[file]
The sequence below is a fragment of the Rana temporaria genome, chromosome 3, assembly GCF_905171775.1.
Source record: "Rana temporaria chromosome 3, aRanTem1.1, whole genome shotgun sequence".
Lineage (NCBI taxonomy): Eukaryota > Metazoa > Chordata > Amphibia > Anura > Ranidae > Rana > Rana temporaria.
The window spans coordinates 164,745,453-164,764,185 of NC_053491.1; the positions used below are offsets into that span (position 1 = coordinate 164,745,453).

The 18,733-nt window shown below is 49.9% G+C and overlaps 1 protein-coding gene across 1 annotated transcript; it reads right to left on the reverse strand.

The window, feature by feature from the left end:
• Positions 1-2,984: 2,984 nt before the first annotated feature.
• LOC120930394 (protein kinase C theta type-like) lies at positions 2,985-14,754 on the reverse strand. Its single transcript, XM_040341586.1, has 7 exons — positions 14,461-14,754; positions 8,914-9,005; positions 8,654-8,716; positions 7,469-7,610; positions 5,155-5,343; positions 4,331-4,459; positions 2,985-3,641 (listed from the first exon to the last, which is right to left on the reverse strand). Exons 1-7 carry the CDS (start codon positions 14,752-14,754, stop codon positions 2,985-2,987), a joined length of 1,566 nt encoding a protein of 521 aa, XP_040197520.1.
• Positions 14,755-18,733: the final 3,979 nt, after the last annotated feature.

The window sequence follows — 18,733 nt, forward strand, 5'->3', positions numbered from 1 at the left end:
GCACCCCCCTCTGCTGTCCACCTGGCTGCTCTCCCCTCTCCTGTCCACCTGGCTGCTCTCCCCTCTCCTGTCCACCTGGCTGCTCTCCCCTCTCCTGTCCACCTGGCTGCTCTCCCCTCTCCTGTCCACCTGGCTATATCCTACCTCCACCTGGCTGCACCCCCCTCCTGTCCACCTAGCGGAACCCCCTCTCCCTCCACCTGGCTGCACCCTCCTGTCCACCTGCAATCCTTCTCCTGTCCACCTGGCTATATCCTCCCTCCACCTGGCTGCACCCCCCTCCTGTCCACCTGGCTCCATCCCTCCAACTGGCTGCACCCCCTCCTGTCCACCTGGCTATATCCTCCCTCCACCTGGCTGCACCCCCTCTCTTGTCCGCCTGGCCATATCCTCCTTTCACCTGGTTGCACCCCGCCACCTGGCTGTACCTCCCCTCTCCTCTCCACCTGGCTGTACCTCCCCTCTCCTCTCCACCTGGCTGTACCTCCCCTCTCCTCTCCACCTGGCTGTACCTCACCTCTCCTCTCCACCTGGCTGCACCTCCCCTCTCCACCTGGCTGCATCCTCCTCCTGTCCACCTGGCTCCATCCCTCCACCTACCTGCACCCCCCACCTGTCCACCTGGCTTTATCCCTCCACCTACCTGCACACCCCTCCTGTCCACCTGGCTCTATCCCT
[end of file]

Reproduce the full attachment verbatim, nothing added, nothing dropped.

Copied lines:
The sequence below is a fragment of the Rana temporaria genome, chromosome 3, assembly GCF_905171775.1.
Source record: "Rana temporaria chromosome 3, aRanTem1.1, whole genome shotgun sequence".
Lineage (NCBI taxonomy): Eukaryota > Metazoa > Chordata > Amphibia > Anura > Ranidae > Rana > Rana temporaria.
The window spans coordinates 164,745,453-164,764,185 of NC_053491.1; the positions used below are offsets into that span (position 1 = coordinate 164,745,453).

The 18,733-nt window shown below is 49.9% G+C and overlaps 1 protein-coding gene across 1 annotated transcript; it reads right to left on the reverse strand.

The window, feature by feature from the left end:
• Positions 1-2,984: 2,984 nt before the first annotated feature.
• LOC120930394 (protein kinase C theta type-like) lies at positions 2,985-14,754 on the reverse strand. Its single transcript, XM_040341586.1, has 7 exons — positions 14,461-14,754; positions 8,914-9,005; positions 8,654-8,716; positions 7,469-7,610; positions 5,155-5,343; positions 4,331-4,459; positions 2,985-3,641 (listed from the first exon to the last, which is right to left on the reverse strand). Exons 1-7 carry the CDS (start codon positions 14,752-14,754, stop codon positions 2,985-2,987), a joined length of 1,566 nt encoding a protein of 521 aa, XP_040197520.1.
• Positions 14,755-18,733: the final 3,979 nt, after the last annotated feature.

The window sequence follows — 18,733 nt, forward strand, 5'->3', positions numbered from 1 at the left end:
GCACCCCCCTCTGCTGTCCACCTGGCTGCTCTCCCCTCTCCTGTCCACCTGGCTGCTCTCCCCTCTCCTGTCCACCTGGCTGCTCTCCCCTCTCCTGTCCACCTGGCTGCTCTCCCCTCTCCTGTCCACCTGGCTATATCCTACCTCCACCTGGCTGCACCCCCCTCCTGTCCACCTAGCGGAACCCCCTCTCCCTCCACCTGGCTGCACCCTCCTGTCCACCTGCAATCCTTCTCCTGTCCACCTGGCTATATCCTCCCTCCACCTGGCTGCACCCCCCTCCTGTCCACCTGGCTCCATCCCTCCAACTGGCTGCACCCCCTCCTGTCCACCTGGCTATATCCTCCCTCCACCTGGCTGCACCCCCTCTCTTGTCCGCCTGGCCATATCCTCCTTTCACCTGGTTGCACCCCGCCACCTGGCTGTACCTCCCCTCTCCTCTCCACCTGGCTGTACCTCCCCTCTCCTCTCCACCTGGCTGTACCTCCCCTCTCCTCTCCACCTGGCTGTACCTCACCTCTCCTCTCCACCTGGCTGCACCTCCCCTCTCCACCTGGCTGCATCCTCCTCCTGTCCACCTGGCTCCATCCCTCCACCTACCTGCACCCCCCACCTGTCCACCTGGCTTTATCCCTCCACCTACCTGCACACCCCTCCTGTCCACCTGGCTCTATCCCT